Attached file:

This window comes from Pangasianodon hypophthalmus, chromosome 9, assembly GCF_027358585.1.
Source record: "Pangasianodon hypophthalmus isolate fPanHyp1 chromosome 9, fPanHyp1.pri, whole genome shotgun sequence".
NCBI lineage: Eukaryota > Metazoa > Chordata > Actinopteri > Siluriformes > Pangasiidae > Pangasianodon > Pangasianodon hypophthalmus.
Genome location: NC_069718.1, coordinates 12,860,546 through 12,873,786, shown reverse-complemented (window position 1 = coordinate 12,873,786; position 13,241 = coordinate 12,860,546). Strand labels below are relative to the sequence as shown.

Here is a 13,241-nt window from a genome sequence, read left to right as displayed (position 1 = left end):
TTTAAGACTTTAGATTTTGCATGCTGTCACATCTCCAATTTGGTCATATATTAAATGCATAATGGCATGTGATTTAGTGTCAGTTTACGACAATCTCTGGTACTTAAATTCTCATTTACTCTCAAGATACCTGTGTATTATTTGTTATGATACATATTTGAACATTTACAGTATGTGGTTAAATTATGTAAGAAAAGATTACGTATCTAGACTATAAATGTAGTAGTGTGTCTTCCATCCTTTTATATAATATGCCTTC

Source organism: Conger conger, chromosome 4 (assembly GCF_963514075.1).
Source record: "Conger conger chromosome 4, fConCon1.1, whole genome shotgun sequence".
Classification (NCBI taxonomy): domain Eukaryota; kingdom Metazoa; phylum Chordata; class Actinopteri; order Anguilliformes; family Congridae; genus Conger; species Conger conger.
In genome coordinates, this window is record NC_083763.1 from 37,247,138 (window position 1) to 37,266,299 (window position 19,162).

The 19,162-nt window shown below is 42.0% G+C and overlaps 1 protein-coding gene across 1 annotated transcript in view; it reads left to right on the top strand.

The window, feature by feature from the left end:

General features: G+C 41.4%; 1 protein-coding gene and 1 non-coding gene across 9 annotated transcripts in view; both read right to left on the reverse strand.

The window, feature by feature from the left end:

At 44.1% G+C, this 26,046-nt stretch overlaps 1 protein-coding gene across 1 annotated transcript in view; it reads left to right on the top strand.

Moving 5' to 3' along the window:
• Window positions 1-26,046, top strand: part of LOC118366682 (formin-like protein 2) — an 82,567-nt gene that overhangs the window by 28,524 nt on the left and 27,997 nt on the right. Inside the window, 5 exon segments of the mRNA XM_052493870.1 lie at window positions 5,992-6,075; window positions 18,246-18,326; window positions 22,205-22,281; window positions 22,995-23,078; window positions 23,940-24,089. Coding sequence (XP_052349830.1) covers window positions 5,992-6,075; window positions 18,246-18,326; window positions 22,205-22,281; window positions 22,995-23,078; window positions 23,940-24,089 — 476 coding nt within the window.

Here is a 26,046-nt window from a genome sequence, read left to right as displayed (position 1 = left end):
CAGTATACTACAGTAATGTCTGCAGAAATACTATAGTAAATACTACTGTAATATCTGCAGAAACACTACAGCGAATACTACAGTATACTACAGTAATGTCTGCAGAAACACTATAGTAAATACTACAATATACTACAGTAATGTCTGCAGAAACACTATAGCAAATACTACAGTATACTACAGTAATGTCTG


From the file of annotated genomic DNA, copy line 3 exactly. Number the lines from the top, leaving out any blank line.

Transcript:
NCBI lineage: Eukaryota > Metazoa > Chordata > Actinopteri > Siluriformes > Pangasiidae > Pangasianodon > Pangasianodon hypophthalmus.